My favorite part of my test garden are the few targets I cannot detect.  Some of them would surprise you.  A button at only four inches with a horseshoe about 4 inches under it.     These targets re-affirm that no site is really hunted out.

So when I walk onto a “hunted out” site that has produced relics in the past, because I work in a test garden, my mind understands and really believes that many, not just a few, great relics are still in the ground, but I’ve got to work to get to some of them.   And by work, I mean ground balance my machine a certain way, and be willing to modify sensitivity and discrimination levels, and listen carefully to try to identify tough targets like those in my test garden.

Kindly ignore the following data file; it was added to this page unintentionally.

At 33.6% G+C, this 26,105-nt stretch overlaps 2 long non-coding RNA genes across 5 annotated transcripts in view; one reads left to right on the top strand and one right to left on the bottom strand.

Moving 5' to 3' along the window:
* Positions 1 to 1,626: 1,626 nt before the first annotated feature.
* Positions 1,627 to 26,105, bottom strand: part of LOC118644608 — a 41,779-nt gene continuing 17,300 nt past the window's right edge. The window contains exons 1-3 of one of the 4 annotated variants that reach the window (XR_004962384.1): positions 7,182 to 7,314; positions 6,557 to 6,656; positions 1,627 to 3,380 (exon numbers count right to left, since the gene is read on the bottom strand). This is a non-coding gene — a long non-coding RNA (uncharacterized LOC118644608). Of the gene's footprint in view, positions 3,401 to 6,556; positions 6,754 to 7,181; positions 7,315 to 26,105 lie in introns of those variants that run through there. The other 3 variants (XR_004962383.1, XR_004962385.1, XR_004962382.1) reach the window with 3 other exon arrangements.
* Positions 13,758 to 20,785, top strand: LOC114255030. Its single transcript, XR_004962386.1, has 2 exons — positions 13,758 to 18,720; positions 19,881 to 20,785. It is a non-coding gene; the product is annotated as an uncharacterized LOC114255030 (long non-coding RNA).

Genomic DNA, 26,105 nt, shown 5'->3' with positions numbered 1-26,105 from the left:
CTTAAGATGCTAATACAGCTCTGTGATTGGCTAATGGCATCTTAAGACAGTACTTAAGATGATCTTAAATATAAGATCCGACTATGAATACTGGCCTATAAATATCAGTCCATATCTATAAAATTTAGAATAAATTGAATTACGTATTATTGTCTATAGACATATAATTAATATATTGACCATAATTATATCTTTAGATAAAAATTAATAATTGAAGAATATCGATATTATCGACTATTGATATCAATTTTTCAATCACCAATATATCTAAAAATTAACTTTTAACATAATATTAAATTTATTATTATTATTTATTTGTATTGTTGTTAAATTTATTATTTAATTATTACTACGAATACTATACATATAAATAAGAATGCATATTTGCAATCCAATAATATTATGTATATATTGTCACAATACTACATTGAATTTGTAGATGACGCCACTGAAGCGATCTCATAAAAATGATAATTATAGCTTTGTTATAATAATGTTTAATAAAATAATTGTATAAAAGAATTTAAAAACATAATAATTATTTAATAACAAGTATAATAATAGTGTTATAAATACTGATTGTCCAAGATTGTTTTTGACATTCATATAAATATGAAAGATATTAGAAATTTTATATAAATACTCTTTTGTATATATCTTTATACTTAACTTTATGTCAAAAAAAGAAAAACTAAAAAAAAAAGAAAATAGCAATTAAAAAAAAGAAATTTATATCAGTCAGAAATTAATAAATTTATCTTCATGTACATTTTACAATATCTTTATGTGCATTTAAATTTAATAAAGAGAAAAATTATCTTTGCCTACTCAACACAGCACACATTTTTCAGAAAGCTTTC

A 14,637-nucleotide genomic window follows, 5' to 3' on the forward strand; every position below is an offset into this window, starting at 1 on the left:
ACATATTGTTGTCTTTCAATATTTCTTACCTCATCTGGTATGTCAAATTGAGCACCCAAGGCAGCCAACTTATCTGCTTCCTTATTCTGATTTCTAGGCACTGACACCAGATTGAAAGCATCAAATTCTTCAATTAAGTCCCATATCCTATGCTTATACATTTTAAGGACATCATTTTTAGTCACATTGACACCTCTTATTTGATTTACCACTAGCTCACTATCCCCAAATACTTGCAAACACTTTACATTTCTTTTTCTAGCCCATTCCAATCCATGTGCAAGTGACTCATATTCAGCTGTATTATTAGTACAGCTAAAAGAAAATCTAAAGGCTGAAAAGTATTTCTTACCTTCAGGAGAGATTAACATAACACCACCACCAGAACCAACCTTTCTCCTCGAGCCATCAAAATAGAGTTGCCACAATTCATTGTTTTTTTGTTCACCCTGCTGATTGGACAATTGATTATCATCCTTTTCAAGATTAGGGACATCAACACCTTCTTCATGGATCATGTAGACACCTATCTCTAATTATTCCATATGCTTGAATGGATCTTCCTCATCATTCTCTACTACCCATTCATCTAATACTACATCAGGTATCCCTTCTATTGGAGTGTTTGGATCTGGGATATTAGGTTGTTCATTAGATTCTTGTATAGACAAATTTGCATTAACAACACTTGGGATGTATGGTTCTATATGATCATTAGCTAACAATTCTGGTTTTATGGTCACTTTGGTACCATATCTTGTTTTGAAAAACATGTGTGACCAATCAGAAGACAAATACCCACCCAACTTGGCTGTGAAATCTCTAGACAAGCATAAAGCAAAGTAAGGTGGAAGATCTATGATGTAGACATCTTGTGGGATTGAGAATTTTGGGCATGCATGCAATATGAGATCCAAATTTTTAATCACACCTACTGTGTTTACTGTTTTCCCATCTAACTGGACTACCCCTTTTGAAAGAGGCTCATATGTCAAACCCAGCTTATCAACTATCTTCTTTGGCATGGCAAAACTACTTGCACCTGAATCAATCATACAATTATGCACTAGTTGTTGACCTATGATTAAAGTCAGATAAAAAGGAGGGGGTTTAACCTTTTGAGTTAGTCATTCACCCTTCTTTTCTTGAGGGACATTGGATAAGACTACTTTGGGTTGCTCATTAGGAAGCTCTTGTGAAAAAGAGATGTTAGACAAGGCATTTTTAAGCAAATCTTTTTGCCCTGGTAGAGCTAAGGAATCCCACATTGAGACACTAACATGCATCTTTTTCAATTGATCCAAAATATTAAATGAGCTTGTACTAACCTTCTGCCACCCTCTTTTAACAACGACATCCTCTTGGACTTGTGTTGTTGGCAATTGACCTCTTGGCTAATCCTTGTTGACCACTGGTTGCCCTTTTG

Work in the test garden gives you supreme confidence in your settings, because you KNOW what the settings do, and why.  If you are frustrated with your detector, or feel like you have hit a wall with its capability, or are constantly switching machines, I bet you don’t work out in a test garden regularly.  Use the settings and recommendations of other successful detectorists as guides and starting points, but don’t be afraid to go with what you find works best for you in the places you actually hunt, for typical things you are looking for, and your skill level.   Optimal settings for a yard coinshooter are a completely different animal than those employed for beach hunting, or Civil War relic hunting, for example.


Very few detectorists bother with working out regularly in a test garden, like playing in a golf tournament without playing a practice round or hitting the driving range in preparation.   If I abandoned my test garden, I’m certain it would reduce my finds by 75%+.